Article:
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Plausible Crime Stories
The Legal History of Sexual Offences in Mandate Palestine

$110.00 (C)

Part of Law in Context

  • Author: Orna Alyagon Darr, Sapir Academic College, Israel and Ono Academic College, Israel
  • Date Published: January 2019
  • availability: In stock
  • format: Hardback
  • isbn: 9781108497237

$ 110.00 (C)

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About the Authors
  • Plausible Crime Stories is not only the first in-depth study of the history of sex offences in Mandate Palestine but it also pioneers an approach to the historical study of criminal law and proof that focuses on plausibility. Doctrinal rules of evidence only partially explain which crime stories make sense while others fail to convince. Since plausibility is predicated on commonly held systems of belief, it not only provides a key to the meanings individual social players ascribe to the law but also yields insight into communal perceptions of the legal system, self-identity, the essence of normality and deviance and notions of gender, morality, nationality, ethnicity, age, religion and other cultural institutions. Using archival materials, including documents relating to 147 criminal court cases, this socio-legal study of plausibility opens a window onto a broad societal view of past beliefs, dispositions, mentalities, tensions, emotions, boundaries and hierarchies.

    • Presents the first in-depth study of the history of sex offences in Mandate Palestine and examines the issue of plausibility in a specific socio-cultural setting
    • Offers an innovative approach to the historical study of criminal law and evidence in relation to plausibility
    • Utilises archival materials and court case documents to examine judicial proceedings and explore the role cultural categories such as age, gender or nationality play in the process of proof
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    Reviews & endorsements

    'This remarkable book, by one of Israel’s leading legal historians, explores the fascinating history of sex crimes in mandatory Palestine. Innovative and theoretically sophisticated, it is a must-read for historians of law, but also for anyone interested in the social and cultural context in which the law of evidence, and criminal law, are embedded.' Assaf Likhovski, Tel Aviv University

    'Darr’s masterful study of evidence law in Mandate Palestine decouples absolute truth from knowledge derived through its social context. With keen awareness of the differences among British colonials and Arab and Jewish subjects, she shows how sexual offenses pose particular challenges to courts. What we consider fact is often simply a legal presumption.' Steven Wilf, University of Connecticut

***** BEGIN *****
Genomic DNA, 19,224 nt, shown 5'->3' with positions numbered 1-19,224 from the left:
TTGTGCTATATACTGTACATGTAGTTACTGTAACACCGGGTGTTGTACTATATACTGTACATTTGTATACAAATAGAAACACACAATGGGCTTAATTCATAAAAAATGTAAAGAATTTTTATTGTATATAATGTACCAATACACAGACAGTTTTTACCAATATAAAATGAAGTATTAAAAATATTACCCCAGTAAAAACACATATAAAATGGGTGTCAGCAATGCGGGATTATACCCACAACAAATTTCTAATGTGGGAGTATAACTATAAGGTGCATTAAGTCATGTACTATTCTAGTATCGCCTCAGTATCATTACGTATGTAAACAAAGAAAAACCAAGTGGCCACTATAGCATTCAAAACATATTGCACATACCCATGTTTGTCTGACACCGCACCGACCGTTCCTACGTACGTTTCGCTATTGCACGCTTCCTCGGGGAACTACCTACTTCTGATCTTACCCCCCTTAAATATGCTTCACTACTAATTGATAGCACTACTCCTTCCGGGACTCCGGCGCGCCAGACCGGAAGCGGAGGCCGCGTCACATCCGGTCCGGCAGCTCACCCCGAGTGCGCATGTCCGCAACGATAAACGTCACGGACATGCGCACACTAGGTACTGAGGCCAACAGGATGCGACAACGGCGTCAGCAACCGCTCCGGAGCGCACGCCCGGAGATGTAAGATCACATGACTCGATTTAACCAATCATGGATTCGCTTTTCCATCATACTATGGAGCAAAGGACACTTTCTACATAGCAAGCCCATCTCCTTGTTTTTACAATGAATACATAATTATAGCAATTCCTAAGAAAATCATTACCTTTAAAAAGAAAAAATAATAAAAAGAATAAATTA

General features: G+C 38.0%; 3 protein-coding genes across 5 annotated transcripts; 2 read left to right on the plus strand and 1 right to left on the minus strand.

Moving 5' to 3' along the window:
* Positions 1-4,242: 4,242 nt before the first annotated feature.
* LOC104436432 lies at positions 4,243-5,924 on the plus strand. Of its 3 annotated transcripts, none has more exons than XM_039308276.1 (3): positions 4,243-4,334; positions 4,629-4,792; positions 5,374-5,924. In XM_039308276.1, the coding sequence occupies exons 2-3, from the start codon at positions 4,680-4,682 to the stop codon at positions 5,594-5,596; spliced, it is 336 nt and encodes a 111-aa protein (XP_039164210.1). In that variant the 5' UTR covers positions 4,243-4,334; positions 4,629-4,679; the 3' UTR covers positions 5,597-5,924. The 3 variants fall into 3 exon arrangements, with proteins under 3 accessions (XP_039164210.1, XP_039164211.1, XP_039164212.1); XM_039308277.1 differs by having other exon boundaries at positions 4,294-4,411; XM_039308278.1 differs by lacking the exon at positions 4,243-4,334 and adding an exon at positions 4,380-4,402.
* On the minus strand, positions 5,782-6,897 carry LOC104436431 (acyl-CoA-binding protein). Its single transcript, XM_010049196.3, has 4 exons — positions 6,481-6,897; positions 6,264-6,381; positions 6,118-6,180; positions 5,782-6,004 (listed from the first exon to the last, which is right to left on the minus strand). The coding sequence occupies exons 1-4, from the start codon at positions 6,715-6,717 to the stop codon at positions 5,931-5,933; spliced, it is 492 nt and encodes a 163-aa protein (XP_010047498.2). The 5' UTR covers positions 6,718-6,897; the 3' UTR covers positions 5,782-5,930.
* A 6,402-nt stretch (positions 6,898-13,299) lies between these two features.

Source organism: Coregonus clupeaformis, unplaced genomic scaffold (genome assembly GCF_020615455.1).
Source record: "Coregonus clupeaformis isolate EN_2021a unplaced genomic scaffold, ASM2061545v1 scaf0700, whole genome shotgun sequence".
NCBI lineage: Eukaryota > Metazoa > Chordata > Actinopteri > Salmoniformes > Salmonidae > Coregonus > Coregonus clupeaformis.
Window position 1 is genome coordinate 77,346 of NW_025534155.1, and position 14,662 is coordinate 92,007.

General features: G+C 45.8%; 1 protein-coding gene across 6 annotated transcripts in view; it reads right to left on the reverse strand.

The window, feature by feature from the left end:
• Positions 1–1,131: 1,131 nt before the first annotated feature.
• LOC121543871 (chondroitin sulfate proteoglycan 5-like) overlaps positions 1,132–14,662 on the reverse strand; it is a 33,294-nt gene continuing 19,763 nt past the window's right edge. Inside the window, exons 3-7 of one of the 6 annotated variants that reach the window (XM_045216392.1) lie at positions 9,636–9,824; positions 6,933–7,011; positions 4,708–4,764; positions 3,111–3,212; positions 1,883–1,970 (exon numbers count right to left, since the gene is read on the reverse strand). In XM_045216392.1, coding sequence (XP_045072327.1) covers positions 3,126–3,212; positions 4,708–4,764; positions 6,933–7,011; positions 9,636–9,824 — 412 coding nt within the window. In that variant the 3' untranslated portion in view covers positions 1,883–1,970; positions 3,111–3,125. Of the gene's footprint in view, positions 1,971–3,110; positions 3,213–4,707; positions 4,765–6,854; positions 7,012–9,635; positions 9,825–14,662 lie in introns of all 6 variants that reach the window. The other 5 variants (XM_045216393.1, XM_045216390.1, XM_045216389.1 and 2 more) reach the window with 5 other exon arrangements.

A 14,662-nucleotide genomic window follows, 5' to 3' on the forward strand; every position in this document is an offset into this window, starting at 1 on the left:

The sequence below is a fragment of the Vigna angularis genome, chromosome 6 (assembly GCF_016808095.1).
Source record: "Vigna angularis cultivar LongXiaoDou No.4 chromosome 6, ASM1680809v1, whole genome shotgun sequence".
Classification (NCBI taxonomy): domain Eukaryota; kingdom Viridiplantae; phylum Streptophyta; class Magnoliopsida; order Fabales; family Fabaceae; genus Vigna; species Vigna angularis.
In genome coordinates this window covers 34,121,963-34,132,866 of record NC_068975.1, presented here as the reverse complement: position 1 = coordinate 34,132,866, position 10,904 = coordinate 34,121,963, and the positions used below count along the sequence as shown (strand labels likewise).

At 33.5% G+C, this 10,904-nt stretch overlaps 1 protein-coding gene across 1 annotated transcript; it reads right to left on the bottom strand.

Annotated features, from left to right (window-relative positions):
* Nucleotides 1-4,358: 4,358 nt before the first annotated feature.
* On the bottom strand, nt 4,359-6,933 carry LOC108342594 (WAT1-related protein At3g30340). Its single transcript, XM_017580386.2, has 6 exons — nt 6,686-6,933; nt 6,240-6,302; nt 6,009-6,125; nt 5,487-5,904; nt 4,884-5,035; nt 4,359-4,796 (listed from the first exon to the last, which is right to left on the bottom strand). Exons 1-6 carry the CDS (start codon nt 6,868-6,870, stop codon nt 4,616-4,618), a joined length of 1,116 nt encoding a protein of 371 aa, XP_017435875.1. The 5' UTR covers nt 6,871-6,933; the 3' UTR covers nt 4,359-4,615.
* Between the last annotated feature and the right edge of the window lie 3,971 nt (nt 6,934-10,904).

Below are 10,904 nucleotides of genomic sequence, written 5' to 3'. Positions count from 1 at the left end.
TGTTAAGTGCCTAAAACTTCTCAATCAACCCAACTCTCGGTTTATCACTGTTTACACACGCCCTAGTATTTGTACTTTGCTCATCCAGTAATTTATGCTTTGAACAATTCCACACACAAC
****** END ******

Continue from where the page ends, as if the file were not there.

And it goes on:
'This is a deft historical case study of the law in action in a colonial context with broad significance. Based on court records relating to sexual offences during the British Mandate in Palestine, Darr examines colonial and local attitudes to sex and its regulation in a multicultural situation and shows that whether evidence and narratives are accepted as plausible is intimately related to the local political, social and religious context.' William Twining, University College London

    'Her clear and empathetic writing evinces the kind of compassionate care (without compromising attention to detail) that one would offer a friend of loved one who was hurt five minutes ago. Her descriptions of the horrific crimes people experienced, the betrayals in other people's versions, the humiliating and dehumanizing medical examinations children had to undergo, read as fresh now as they must have felt to these people a hundred years ago. It makes one wonder about the impact that these open wounds had on the cultural psyche of the Jewish and Arab peoples, and the extent to which unspoken trauma and injury have fed into the larger mess that is today's Israeli-Palestinian conflict.' Hadar Aviram, California Correctional Crisis (

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    Product details

    • Date Published: January 2019
    • format: Hardback
    • isbn: 9781108497237
    • length: 212 pages
    • dimensions: 258 x 177 x 15 mm
    • weight: 0.54kg
    • availability: In stock
  • Table of Contents

    1. Legal background
    2. Cultural narratives underlying proof: male-to-male offences
    3. Plausibility of children's testimonies: narrator's identity
    4. Plausibility and ethnicity: audience-narrator nexus
    5. Plausible emotions
    6. Corroboration: plausibility embedded in evidentiary standards
    7. Implausible counter-narratives
    List of legal cases
    Appendix: relevant criminal legislation

  • Author

    Orna Alyagon Darr, Sapir Academic College, Israel and Ono Academic College, Israel
    Orna Alyagon Darr is a Senior Lecturer at the law schools of Sapir Academic College and Ono Academic College. She is the author of Marks of an Absolute Witch: Evidentiary Dilemmas in Early Modern England (2011). Her work explores evidence law, criminal law and criminal procedure in their cultural, social and historical context, and her articles have been published in leading academic journals such as Law and History Review, Law and Social Inquiry, Continuity and Change and Yale Journal of Law and the Humanities.

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